Miller and Pebley were assistants at Colorado State from 1999 to 2001 before Pebley got her first head coaching job at Utah State in 2003. She took Fresno State to the NCAA tournament in both of her seasons at the helm from 2012 to 2014 before moving to TCU, where the Horned Frogs went to the WNIT four times in her first five years. Pebley stepped down at the end of the 2021-22 season when TCU finished 6-22.

After a year spent with her family and on the sideline as a TV analyst, Pebley said she sought advice from Brad Stevens about how to navigate the jump from coaching to the front office after the former Boston Celtics head coach moved into a role as president of basketball operations.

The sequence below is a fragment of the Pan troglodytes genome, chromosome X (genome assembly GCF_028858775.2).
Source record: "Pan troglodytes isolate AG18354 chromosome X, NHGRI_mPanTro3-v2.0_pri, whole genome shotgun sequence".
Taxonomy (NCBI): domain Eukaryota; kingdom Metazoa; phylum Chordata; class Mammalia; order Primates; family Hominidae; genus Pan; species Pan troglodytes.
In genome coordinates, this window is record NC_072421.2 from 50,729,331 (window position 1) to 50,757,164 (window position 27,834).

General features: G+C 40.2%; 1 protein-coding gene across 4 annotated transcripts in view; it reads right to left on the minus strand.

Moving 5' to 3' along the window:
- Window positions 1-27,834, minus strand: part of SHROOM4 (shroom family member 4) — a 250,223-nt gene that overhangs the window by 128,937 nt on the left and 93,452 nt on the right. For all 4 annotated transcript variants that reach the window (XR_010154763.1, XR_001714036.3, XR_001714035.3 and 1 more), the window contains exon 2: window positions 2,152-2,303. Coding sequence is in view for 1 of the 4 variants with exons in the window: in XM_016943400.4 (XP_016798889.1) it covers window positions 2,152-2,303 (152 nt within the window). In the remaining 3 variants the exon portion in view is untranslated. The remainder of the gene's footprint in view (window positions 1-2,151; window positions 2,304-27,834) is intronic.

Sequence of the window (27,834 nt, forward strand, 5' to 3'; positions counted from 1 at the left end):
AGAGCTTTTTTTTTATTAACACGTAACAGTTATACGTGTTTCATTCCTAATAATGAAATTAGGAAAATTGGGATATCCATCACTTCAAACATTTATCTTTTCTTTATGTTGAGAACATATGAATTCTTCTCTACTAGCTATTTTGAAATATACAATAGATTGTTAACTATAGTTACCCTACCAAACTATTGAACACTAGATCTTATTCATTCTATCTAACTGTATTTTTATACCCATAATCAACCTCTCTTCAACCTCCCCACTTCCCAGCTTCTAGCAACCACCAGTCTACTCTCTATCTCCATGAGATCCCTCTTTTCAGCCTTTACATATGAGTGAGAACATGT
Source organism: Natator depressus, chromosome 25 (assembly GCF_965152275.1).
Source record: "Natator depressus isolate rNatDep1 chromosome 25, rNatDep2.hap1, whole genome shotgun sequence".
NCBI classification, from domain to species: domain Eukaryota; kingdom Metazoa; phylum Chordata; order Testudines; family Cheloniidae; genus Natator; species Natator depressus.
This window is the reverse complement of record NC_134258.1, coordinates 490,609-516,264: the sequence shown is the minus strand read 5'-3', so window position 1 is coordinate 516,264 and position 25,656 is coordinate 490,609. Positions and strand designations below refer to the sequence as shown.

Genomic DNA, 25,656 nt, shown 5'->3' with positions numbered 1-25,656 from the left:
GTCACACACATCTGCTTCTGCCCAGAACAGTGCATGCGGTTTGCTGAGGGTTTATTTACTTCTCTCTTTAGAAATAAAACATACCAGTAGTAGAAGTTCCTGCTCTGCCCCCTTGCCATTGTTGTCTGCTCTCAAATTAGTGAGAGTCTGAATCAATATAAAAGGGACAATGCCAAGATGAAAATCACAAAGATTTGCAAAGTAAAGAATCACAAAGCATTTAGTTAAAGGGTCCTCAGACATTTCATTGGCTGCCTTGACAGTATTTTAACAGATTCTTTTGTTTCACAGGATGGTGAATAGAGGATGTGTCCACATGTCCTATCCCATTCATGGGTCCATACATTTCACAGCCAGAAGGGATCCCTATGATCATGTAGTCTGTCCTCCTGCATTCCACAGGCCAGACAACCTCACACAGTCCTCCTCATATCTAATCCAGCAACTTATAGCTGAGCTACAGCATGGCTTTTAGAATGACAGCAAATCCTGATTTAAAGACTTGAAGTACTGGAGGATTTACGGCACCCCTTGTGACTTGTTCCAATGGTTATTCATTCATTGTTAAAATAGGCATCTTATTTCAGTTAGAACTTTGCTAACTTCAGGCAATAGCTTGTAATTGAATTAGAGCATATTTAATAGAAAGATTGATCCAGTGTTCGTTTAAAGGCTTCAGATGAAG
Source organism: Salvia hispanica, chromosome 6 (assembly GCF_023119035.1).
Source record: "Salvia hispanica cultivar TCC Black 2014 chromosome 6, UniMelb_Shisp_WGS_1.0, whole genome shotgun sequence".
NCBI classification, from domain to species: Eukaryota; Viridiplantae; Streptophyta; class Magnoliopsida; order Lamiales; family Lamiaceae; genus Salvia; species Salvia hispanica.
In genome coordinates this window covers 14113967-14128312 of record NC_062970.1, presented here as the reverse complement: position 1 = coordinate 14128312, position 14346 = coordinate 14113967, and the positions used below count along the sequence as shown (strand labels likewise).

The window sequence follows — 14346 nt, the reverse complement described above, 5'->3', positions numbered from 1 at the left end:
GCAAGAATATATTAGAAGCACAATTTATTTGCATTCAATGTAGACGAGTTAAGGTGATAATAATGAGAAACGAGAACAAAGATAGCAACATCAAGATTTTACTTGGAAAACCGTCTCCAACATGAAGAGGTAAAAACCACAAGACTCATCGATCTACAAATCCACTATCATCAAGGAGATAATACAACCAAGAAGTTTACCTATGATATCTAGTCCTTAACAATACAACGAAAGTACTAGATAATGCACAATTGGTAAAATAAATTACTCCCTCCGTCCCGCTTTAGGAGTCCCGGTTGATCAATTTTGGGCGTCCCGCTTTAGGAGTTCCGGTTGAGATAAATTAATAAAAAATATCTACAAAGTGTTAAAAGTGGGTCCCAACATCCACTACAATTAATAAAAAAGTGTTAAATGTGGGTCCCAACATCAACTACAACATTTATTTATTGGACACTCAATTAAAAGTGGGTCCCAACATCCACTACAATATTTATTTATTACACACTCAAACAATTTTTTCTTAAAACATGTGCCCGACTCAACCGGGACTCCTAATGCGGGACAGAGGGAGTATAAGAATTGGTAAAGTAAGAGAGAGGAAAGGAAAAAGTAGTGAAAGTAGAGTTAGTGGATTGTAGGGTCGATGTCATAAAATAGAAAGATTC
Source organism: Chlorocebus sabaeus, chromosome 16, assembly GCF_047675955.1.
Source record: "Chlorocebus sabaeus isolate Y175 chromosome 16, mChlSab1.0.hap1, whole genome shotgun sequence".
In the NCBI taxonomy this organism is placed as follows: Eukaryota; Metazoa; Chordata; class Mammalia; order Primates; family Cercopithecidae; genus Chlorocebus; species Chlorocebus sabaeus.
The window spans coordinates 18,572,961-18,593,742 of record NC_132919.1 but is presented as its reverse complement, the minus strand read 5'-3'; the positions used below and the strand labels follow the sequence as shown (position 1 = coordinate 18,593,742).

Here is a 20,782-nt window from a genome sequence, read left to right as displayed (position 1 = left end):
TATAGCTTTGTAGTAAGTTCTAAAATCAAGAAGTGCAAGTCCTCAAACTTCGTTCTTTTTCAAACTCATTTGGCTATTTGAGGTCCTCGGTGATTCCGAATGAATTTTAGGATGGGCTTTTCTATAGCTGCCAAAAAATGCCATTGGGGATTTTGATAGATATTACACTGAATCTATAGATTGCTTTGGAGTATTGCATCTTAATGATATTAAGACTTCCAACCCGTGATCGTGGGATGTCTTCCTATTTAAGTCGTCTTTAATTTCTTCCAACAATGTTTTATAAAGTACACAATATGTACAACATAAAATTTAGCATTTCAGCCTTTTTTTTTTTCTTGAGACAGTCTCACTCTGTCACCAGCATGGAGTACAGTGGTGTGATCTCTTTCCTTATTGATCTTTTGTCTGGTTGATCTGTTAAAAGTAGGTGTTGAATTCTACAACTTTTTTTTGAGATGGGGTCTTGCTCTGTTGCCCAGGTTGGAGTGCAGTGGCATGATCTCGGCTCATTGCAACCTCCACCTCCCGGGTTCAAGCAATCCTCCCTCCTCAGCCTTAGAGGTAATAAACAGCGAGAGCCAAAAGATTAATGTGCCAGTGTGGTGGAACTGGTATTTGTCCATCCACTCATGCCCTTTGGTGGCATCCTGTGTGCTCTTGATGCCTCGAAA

Sparks coach Curt Miller looks on during a game against the Minnesota Lynx on June 11, 2023.

The Sparks went 17-23 in 2023 in Curt Miller’s first season as coach of the team.

(Abbie Parr / Associated Press)

“The integrity of who I am is to try to be a servant leader, to try to show up in spaces and recognize where the people I’m leading and serving, where their needs are,” Pebley said. “Sometimes that looks different from one day to the next. This is going to look different from being a coach now to being in the front-office space. But just the opportunity to be in the WNBA, be in L.A., who are leaders in that space, was something that I just could not pass up.”